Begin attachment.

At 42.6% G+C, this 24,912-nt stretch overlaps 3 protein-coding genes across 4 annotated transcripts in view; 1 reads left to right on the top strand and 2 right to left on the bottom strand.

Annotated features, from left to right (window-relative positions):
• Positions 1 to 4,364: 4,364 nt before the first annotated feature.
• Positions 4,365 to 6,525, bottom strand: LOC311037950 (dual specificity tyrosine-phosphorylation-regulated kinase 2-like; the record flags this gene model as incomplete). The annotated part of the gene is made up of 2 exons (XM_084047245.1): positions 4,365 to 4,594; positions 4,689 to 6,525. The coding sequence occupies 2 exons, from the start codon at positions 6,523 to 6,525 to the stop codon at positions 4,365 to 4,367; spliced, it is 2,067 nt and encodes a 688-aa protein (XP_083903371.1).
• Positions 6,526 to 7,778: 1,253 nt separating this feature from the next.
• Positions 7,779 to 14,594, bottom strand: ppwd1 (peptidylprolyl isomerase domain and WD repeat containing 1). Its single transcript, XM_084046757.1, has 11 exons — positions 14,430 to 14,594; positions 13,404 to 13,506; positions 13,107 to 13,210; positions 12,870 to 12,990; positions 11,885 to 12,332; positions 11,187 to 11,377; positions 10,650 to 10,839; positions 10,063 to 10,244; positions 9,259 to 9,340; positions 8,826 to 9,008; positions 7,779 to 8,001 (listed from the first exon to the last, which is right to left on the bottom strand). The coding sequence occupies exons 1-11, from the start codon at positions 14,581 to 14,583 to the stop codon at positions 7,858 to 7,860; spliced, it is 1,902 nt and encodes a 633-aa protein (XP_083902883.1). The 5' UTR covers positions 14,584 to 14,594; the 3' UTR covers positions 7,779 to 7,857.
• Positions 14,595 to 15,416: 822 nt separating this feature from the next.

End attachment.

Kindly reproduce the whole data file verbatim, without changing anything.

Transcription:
At 42.6% G+C, this 24,912-nt stretch overlaps 3 protein-coding genes across 4 annotated transcripts in view; 1 reads left to right on the top strand and 2 right to left on the bottom strand.

Annotated features, from left to right (window-relative positions):
• Positions 1 to 4,364: 4,364 nt before the first annotated feature.
• Positions 4,365 to 6,525, bottom strand: LOC311037950 (dual specificity tyrosine-phosphorylation-regulated kinase 2-like; the record flags this gene model as incomplete). The annotated part of the gene is made up of 2 exons (XM_084047245.1): positions 4,365 to 4,594; positions 4,689 to 6,525. The coding sequence occupies 2 exons, from the start codon at positions 6,523 to 6,525 to the stop codon at positions 4,365 to 4,367; spliced, it is 2,067 nt and encodes a 688-aa protein (XP_083903371.1).
• Positions 6,526 to 7,778: 1,253 nt separating this feature from the next.
• Positions 7,779 to 14,594, bottom strand: ppwd1 (peptidylprolyl isomerase domain and WD repeat containing 1). Its single transcript, XM_084046757.1, has 11 exons — positions 14,430 to 14,594; positions 13,404 to 13,506; positions 13,107 to 13,210; positions 12,870 to 12,990; positions 11,885 to 12,332; positions 11,187 to 11,377; positions 10,650 to 10,839; positions 10,063 to 10,244; positions 9,259 to 9,340; positions 8,826 to 9,008; positions 7,779 to 8,001 (listed from the first exon to the last, which is right to left on the bottom strand). The coding sequence occupies exons 1-11, from the start codon at positions 14,581 to 14,583 to the stop codon at positions 7,858 to 7,860; spliced, it is 1,902 nt and encodes a 633-aa protein (XP_083902883.1). The 5' UTR covers positions 14,584 to 14,594; the 3' UTR covers positions 7,779 to 7,857.
• Positions 14,595 to 15,416: 822 nt separating this feature from the next.